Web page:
SINO-VIET TERRITORIAL DISPUTE

Singapore welcomes China's 'positive' step

Beijing's UN statement acknowledges international law is key: Shanmugam

SINGAPORE welcomes as a "positive move" China's recent statement to the United Nations in which it acknowledges the importance of international law in resolving its territorial dispute with Vietnam.

"China's statement makes an important point of principle, that it seeks to make its claims in accordance with international law," said Foreign Minister K. Shanmugam in Beijing yesterday, adding that "the world should give due credit to the statement that China has made".

While making clear that Singapore takes no stand on the merits of the rival claims in the South China Sea, he emphasised that "there can be disputes over international law. But the fact that you accept that your claims have to comply with international law is a very important step". Four Asean states, China and Taiwan have overlapping claims in the waters.

Beijing had issued the lengthy statement on Sunday after more than a month of tension with Vietnam that began when a Chinese oil rig was moved on May 2 into waters that Hanoi also claims.

The statement drew together evidence for Beijing's claims that included historical accounts of naval expeditions during the Northern Song dynasty (960-1126AD) and Vietnamese maps describing the isles with Chinese names.

It also pledged that "China firmly upholds the purpose and principles of the Charter of the UN, the basic norms of international relations and fundamental principles of international law".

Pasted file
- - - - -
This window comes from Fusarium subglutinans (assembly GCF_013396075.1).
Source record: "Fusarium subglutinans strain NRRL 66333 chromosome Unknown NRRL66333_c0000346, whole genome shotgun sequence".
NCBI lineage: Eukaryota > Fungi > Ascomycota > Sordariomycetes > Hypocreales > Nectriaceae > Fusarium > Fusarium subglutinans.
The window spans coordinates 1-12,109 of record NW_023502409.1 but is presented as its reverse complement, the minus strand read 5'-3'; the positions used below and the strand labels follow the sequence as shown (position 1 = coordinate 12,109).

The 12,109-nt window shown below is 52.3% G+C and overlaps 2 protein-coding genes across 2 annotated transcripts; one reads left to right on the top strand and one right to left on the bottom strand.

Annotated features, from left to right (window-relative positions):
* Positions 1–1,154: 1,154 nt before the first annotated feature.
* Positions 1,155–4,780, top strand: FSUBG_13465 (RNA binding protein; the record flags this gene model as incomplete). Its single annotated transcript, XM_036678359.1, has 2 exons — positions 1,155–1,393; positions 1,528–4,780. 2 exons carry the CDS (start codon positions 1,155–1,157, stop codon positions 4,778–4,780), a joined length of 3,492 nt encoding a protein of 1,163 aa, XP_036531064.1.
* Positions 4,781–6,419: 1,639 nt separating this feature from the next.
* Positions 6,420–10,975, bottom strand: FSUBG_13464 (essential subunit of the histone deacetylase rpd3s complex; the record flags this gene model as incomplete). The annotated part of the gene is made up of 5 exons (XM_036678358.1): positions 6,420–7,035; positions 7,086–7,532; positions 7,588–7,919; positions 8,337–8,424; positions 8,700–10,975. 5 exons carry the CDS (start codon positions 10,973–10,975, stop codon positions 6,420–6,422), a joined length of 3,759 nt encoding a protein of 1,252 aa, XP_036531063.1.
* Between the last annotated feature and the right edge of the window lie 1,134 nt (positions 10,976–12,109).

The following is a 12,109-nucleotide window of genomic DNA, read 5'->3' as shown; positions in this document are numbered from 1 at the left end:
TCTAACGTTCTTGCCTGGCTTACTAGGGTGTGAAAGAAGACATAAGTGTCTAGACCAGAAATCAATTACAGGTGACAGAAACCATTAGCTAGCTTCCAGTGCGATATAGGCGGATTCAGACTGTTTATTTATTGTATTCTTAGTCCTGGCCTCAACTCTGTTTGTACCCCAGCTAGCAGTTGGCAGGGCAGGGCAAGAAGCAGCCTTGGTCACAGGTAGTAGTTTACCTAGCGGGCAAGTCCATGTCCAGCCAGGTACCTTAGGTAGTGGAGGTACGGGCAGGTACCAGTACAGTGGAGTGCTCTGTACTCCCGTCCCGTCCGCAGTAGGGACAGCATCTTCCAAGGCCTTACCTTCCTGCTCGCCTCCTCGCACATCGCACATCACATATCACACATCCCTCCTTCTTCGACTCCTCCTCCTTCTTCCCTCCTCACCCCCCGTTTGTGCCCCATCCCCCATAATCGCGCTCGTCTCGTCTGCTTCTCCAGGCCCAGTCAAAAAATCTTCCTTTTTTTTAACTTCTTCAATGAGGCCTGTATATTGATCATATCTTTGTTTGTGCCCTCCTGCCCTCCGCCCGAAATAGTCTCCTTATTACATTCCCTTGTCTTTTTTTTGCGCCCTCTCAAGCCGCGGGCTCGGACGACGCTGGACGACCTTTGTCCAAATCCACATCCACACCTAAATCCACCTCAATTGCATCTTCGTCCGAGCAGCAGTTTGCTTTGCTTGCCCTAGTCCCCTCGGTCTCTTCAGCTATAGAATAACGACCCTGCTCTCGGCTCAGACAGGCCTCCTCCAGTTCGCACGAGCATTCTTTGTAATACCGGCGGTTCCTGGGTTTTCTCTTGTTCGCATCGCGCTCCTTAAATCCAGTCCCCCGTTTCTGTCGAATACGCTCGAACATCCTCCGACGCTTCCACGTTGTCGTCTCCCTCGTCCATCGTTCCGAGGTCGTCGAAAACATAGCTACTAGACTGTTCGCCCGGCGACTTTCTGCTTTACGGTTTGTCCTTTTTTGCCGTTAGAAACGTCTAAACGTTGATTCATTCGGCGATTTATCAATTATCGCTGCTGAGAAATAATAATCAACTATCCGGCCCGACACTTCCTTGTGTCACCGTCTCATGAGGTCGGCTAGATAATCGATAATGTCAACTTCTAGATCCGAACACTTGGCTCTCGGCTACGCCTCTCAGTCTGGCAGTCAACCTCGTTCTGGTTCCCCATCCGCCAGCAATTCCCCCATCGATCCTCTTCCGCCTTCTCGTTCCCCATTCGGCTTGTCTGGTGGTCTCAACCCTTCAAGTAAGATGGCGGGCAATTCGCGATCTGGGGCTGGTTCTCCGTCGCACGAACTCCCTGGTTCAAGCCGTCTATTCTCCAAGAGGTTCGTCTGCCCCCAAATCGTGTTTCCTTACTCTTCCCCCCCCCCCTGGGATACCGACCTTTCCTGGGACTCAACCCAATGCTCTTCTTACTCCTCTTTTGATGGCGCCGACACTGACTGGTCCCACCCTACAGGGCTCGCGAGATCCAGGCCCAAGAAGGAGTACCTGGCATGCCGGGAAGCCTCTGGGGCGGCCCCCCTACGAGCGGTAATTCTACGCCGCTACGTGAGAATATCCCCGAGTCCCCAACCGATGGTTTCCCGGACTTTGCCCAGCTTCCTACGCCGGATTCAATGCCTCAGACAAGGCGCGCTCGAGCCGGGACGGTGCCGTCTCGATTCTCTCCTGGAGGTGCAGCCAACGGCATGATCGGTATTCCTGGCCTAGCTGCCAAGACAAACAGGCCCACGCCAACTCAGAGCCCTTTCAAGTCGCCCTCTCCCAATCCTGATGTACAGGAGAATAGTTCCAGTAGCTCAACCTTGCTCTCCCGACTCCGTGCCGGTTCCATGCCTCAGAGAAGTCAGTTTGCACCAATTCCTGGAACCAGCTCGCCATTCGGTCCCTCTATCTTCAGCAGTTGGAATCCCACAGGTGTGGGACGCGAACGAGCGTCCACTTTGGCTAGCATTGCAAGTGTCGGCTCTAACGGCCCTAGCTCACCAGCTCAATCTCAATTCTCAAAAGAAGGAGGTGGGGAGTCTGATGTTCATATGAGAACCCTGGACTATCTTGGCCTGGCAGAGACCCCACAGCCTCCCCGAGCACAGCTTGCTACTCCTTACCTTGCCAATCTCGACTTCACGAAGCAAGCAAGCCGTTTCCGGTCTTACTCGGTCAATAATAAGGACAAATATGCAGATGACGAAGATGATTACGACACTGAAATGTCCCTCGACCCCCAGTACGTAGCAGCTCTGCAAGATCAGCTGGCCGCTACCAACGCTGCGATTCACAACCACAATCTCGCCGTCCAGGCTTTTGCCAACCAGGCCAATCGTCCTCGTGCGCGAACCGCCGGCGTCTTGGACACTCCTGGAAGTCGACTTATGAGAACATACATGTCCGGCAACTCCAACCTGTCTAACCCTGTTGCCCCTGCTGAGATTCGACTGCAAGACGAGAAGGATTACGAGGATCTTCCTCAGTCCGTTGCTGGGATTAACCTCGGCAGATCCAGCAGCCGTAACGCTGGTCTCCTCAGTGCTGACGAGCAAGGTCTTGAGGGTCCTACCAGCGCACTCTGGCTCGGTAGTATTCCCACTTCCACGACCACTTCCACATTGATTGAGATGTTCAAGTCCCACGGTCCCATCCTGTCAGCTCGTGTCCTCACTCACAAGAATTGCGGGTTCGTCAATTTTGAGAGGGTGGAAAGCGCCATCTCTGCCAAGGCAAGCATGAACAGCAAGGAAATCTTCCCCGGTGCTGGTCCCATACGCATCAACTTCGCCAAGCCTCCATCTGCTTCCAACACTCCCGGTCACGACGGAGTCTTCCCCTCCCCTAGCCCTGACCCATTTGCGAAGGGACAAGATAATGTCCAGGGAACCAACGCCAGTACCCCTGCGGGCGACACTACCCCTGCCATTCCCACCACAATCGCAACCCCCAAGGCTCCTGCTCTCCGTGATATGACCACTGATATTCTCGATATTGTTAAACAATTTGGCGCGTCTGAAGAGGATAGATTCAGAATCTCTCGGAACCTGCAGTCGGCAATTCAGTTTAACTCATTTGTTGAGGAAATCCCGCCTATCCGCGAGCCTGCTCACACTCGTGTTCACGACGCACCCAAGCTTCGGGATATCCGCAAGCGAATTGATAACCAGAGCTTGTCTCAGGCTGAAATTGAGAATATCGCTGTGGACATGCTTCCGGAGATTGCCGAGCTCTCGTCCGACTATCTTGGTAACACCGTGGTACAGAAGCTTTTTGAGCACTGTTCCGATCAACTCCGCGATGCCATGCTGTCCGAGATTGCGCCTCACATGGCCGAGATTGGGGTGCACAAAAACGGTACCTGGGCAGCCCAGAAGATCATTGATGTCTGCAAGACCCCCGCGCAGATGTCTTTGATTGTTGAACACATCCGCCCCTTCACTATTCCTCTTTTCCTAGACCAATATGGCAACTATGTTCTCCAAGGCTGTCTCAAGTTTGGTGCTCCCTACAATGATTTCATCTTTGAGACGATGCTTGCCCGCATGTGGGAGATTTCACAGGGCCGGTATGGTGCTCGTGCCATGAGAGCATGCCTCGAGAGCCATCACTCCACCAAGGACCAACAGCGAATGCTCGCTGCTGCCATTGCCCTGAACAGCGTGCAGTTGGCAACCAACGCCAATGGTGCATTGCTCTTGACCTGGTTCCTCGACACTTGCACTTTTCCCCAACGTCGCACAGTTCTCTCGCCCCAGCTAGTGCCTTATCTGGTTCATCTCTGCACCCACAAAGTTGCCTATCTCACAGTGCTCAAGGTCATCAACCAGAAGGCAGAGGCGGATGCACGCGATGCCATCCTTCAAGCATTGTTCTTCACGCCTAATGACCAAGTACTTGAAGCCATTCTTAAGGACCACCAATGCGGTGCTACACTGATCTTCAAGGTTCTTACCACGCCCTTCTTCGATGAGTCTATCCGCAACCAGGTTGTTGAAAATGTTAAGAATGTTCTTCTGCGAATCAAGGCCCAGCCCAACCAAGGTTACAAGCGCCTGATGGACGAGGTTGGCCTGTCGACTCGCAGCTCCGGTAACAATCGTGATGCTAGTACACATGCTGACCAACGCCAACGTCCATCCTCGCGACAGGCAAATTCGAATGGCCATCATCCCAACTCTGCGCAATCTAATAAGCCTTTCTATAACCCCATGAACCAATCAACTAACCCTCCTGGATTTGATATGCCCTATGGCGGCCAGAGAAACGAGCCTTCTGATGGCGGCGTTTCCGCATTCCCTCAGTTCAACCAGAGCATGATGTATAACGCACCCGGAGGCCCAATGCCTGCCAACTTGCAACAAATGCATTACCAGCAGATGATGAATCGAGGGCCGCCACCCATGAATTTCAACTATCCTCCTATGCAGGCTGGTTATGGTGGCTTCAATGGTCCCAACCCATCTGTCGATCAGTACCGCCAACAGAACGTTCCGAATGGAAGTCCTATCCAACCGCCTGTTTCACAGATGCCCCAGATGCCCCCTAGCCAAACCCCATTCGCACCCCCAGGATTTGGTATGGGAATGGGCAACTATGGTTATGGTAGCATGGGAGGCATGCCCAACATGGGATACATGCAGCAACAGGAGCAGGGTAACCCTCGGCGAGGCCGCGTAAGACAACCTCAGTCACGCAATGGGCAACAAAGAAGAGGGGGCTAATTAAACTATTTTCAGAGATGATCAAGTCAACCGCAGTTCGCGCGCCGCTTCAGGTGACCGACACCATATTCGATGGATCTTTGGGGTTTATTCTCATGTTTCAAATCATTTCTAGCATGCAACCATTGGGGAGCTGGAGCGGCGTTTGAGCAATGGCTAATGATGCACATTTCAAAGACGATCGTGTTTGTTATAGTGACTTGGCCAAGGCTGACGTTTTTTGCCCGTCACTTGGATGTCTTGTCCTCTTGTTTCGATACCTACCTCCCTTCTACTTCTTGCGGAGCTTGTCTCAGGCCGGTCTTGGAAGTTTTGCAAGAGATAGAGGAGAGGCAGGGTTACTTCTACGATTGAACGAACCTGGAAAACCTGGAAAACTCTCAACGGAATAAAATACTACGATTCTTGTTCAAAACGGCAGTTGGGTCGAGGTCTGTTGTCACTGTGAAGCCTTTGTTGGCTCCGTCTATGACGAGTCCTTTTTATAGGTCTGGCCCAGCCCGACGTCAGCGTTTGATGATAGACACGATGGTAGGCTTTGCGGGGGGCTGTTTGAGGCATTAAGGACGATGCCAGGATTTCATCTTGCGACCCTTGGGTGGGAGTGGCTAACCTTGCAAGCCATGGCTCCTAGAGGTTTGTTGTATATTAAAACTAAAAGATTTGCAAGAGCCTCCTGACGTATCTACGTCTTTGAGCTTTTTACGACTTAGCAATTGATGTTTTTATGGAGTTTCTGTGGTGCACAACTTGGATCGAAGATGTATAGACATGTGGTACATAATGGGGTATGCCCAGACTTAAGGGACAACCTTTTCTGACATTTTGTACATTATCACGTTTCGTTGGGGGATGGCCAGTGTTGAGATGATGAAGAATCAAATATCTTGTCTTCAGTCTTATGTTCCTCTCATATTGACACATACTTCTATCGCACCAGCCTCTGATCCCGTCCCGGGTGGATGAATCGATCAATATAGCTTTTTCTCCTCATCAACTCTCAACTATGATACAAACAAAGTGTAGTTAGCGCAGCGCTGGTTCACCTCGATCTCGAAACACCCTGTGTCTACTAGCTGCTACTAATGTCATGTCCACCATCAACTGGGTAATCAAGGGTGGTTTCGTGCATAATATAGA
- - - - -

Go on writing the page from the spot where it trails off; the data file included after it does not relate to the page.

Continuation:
Mr Shanmugam did not want to be drawn into whether this acknowledgement of the role of international law was a philosophical shift on China's part.

China has pressed a claim over 90 per cent of the South China Sea in accordance with a historical "nine-dash line".

At the Shangri-La Dialogue in Singapore earlier this month, Lieutenant-General Wang Guanzhong argued that China's sovereignty over islands within the line predated the UN Convention on the Law of the Sea (Unclos) and that the law has no retrospective effect.

The Philippines has gone to the international tribunal at the Hague to challenge the validity of the line, but China has refused to participate in the case, saying a declaration it made when ratifying Unclos excluded the dispute.

Beijing has also insisted that its territorial disputes in the resource-rich waters be resolved bilaterally with rival claimants.

Its statement on Sunday was presented to UN Secretary-General Ban Ki Moon with a request for it to be circulated to members.

At that time, it was seen as a bid to sway international opinion, and China's strongest defence yet of its claims.

Yesterday, Mr Shanmugam pointed out where important elements had been overlooked:

"That statement reaffirms a 1958 declaration that China has made where it listed the islands and the basis on which the surrounding seas of those islands are claimed. Basically on the basis of territorial sea. Second, the statement acknowledged the importance of international law and the need to be compliant to international law and the UN Convention on the Law of the Sea. Thirdly, the statement also acknowledged that the waters between the islands claimed by China and Vietnam have not yet been delimited."

He said it is unfortunate that the international community has largely not taken note of the Chinese statement's philosophy regarding international law.

"I think the world would be wrong to simply say, oh if China puts forward a claim, that by itself is an aggressive step."

rchang@sph.com.sg